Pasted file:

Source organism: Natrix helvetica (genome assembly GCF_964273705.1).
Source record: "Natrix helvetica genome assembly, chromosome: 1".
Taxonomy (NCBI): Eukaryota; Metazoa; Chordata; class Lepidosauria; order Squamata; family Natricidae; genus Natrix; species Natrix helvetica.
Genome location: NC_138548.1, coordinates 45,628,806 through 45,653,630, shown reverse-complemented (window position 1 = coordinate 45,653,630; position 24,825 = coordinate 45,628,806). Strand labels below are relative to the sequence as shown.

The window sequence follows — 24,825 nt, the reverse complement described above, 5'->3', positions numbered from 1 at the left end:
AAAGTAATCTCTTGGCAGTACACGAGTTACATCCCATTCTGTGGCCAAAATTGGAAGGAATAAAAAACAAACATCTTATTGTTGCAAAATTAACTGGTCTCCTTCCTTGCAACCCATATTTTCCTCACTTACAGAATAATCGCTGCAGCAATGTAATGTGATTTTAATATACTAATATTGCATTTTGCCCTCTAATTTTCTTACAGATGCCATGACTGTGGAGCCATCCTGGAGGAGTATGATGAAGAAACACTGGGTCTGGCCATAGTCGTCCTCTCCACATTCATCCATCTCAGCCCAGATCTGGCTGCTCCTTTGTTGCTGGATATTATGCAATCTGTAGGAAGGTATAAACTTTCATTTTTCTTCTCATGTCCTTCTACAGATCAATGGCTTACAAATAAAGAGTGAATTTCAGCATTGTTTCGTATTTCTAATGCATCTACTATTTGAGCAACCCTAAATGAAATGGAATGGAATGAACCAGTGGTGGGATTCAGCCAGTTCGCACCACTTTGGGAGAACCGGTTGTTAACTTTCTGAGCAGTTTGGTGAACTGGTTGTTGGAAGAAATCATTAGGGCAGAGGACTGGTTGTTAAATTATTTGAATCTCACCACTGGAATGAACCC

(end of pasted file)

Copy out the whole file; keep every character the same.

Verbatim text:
Source organism: Natrix helvetica (genome assembly GCF_964273705.1).
Source record: "Natrix helvetica genome assembly, chromosome: 1".
Taxonomy (NCBI): Eukaryota; Metazoa; Chordata; class Lepidosauria; order Squamata; family Natricidae; genus Natrix; species Natrix helvetica.
Genome location: NC_138548.1, coordinates 45,628,806 through 45,653,630, shown reverse-complemented (window position 1 = coordinate 45,653,630; position 24,825 = coordinate 45,628,806). Strand labels below are relative to the sequence as shown.

The window sequence follows — 24,825 nt, the reverse complement described above, 5'->3', positions numbered from 1 at the left end:
AAAGTAATCTCTTGGCAGTACACGAGTTACATCCCATTCTGTGGCCAAAATTGGAAGGAATAAAAAACAAACATCTTATTGTTGCAAAATTAACTGGTCTCCTTCCTTGCAACCCATATTTTCCTCACTTACAGAATAATCGCTGCAGCAATGTAATGTGATTTTAATATACTAATATTGCATTTTGCCCTCTAATTTTCTTACAGATGCCATGACTGTGGAGCCATCCTGGAGGAGTATGATGAAGAAACACTGGGTCTGGCCATAGTCGTCCTCTCCACATTCATCCATCTCAGCCCAGATCTGGCTGCTCCTTTGTTGCTGGATATTATGCAATCTGTAGGAAGGTATAAACTTTCATTTTTCTTCTCATGTCCTTCTACAGATCAATGGCTTACAAATAAAGAGTGAATTTCAGCATTGTTTCGTATTTCTAATGCATCTACTATTTGAGCAACCCTAAATGAAATGGAATGGAATGAACCAGTGGTGGGATTCAGCCAGTTCGCACCACTTTGGGAGAACCGGTTGTTAACTTTCTGAGCAGTTTGGTGAACTGGTTGTTGGAAGAAATCATTAGGGCAGAGGACTGGTTGTTAAATTATTTGAATCTCACCACTGGAATGAACCC